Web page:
Thursday, May 31, 2012
Winery Of My Youth Comes Back to Northwest Ownership
I was born and raised in the potato and corn fields of Caldwell, Idaho. As a kid I fondly remember going out to Symms fruit ranches along Sunnyslope to pick up boxes of apples and cherries during harvests.
One summer when we were going out to pick up some cherries there was a new structure on the slopes. Where there had once been a forest of fruit trees there was now a really odd shaped Chateau. Around it, and stretching for long distances in either direction was gray-white soil and little twigs suspended by long strands of wires.
As a teenage boy that was my first experience of a winery and a vineyard. The winery was Ste. Chapelle. Under the ownership of the Symms family, and the winemaking expertise of Bill Broiche, the winery became one of the most successful wineries in the Western United States.
I fondly remember that the winery made several different varietals. The one that made them famous though, was their Johannisburg Riesling. Back in the late 70s and early 80s there were relatively few laws concerning ownership of regional names. You didn’t have to be from Johannisburg to make a wine by that name. You could make it above the backwaters of the Snake River and all was cool.
I distinctly remember that a visit to Ste. Chapelle on or after your 19th birthday was a right of passage for many of us. I also remember taking my wife and her roommates there long before we were married to get the girls looped on free samples in the tasting room.
Now, fast forward all these years. The winery, after a rather ugly split between Symms and Broiche nearly died. The 80s and 90s took their toll on the wine industry as well. People got tired of the same old sweet wines.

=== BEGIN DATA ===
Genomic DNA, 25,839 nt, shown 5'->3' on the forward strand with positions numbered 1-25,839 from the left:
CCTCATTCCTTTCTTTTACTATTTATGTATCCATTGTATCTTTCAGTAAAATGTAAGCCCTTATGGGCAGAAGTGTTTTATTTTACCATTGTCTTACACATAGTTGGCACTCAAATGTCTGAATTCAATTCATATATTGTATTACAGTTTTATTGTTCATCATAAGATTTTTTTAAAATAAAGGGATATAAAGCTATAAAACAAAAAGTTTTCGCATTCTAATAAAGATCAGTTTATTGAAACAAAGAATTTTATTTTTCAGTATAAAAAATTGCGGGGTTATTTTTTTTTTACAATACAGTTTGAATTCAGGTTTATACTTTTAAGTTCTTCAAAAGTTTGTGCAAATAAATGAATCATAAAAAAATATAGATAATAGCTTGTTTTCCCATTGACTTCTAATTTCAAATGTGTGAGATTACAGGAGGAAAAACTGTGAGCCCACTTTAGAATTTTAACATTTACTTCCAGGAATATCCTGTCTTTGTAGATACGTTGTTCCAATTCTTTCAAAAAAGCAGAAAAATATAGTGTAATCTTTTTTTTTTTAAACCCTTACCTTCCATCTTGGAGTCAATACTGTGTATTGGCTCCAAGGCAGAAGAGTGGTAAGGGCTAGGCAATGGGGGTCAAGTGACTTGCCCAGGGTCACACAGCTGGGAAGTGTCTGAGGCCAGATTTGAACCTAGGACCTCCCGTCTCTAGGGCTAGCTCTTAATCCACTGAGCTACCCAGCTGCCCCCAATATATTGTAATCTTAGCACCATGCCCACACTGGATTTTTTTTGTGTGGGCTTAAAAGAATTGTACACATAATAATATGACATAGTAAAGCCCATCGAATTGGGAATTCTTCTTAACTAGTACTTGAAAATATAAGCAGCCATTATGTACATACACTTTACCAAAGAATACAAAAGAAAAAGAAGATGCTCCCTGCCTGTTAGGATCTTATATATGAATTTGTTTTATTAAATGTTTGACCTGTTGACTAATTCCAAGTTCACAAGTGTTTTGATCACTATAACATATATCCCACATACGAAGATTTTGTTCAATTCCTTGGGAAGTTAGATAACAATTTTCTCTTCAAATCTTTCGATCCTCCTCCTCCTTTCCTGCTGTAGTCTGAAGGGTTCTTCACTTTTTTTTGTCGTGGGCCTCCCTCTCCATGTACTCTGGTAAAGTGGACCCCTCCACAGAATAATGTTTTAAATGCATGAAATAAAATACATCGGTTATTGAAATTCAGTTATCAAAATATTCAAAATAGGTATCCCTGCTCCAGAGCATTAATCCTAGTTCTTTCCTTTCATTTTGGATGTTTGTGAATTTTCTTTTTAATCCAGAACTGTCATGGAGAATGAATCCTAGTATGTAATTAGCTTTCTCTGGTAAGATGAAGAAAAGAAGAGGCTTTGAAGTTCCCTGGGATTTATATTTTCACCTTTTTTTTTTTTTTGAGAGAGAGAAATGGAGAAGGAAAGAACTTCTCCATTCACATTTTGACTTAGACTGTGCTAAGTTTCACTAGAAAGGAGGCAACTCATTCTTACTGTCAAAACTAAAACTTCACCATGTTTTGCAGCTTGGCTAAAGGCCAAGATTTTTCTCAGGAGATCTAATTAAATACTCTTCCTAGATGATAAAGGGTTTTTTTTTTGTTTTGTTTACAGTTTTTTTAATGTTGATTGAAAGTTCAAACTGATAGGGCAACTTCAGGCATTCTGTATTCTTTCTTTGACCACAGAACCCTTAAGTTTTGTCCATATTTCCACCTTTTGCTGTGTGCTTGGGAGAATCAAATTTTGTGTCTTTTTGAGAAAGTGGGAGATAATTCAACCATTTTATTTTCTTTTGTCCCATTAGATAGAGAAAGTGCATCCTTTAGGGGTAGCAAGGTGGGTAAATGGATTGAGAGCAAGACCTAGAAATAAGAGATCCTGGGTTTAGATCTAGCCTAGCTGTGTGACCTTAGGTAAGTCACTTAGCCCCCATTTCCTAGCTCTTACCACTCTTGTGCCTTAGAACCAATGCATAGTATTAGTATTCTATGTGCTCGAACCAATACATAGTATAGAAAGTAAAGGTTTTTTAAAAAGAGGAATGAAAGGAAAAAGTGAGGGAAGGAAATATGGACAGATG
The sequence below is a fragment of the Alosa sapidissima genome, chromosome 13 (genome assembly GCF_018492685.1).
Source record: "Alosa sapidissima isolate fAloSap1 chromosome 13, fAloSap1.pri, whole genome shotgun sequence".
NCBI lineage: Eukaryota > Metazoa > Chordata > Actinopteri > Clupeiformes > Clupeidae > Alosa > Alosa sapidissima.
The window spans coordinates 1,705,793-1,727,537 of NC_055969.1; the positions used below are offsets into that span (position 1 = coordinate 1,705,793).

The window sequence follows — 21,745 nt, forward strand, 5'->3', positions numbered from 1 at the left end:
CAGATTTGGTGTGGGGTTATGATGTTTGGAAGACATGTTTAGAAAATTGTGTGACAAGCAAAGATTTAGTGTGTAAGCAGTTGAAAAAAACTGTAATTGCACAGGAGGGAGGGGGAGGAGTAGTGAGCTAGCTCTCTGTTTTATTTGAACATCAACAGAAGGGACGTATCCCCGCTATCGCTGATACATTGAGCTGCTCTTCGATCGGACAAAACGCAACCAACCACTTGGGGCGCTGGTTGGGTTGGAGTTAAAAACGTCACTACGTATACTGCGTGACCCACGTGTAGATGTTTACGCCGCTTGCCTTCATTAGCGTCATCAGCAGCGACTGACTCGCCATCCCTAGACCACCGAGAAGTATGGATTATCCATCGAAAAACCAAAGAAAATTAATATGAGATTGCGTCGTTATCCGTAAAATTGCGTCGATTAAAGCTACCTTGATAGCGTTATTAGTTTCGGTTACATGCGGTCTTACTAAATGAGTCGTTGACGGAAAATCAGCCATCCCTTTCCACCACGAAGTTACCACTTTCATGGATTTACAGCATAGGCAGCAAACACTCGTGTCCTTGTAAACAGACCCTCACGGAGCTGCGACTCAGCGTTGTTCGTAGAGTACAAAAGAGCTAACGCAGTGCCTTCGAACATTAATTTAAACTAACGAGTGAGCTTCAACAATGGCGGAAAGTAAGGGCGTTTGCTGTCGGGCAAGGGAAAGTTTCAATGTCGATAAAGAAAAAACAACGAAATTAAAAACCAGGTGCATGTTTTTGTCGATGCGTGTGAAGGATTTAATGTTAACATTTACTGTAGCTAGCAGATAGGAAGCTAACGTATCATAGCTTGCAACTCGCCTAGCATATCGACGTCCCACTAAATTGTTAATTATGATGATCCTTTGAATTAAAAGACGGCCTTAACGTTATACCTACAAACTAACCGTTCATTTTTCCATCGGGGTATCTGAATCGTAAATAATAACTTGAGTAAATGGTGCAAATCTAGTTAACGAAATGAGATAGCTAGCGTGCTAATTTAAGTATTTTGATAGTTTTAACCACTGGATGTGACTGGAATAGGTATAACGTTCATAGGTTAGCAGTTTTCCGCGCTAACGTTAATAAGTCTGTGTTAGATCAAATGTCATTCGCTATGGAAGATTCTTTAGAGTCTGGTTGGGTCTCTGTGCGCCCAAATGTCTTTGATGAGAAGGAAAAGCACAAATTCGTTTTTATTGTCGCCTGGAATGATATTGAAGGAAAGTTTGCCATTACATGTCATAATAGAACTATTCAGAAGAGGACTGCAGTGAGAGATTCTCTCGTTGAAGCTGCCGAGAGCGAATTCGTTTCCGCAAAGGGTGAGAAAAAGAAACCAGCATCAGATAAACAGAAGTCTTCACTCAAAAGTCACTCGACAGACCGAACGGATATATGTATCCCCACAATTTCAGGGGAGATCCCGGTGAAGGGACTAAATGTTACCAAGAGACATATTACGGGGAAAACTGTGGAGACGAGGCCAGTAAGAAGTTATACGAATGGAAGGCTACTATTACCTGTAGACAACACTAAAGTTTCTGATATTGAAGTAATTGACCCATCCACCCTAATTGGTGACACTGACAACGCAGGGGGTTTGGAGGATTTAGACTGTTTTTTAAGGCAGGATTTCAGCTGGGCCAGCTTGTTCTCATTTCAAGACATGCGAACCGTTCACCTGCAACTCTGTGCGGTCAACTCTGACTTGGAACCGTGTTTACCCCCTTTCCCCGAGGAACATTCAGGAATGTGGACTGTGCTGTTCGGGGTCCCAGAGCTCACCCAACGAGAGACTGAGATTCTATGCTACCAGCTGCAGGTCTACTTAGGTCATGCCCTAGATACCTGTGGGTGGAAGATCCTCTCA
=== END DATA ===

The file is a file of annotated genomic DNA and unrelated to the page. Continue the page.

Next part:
Ste. Chapelle was sold off to Constellation wines back in the early 2000s. Constellation’s huge portfolio and marketing expertise helped breathe some new life back into the winery. Once again I remember looking on the shelves of grocery wine isles and seeing growing space and sales being given to Ste. Chapelle. WalMart in Hermiston had a huge section of their shelves dedicated to the winery, and we always needed backstock of their wines for weekends.
Ascentia purchased the winery from Constellation in 2008. This giant conglomerate company, that also owns Covey Run and Woodinville Winery in Washington owns hundreds of labels worldwide. They continued to grow the brand successfully since then.
This month the winery was purchased by Precept Brands out of Washington State. A resounding victory for Northwest vintners. Precept, owned and operated by Andrew Browne and the Baty family, has been successful in growing many super successful labels here in the northwest. Apex, Pine and Post, Sagelands, Canoe Ridge, and Alder Brook and many other regional labels are Precept wines.
The reason for my excitement is that once again one of my foundations in the wine industry is under what I consider “local” ownership. It is a sort of homecoming for all of us Idaho wine slobs.
Ste. Chappelle has grown exponentially since my younger years. They now create over 130,000 cases of wine annually. Their specialty still is riesling, however they, like me, have grown up a little. They now offer some pretty decent off dry and dry reds as well.
The next time you’re driving through southern Idaho I hope you’ll take a quick detour and stop at the tasting room between Caldwell and Marsing, Idaho.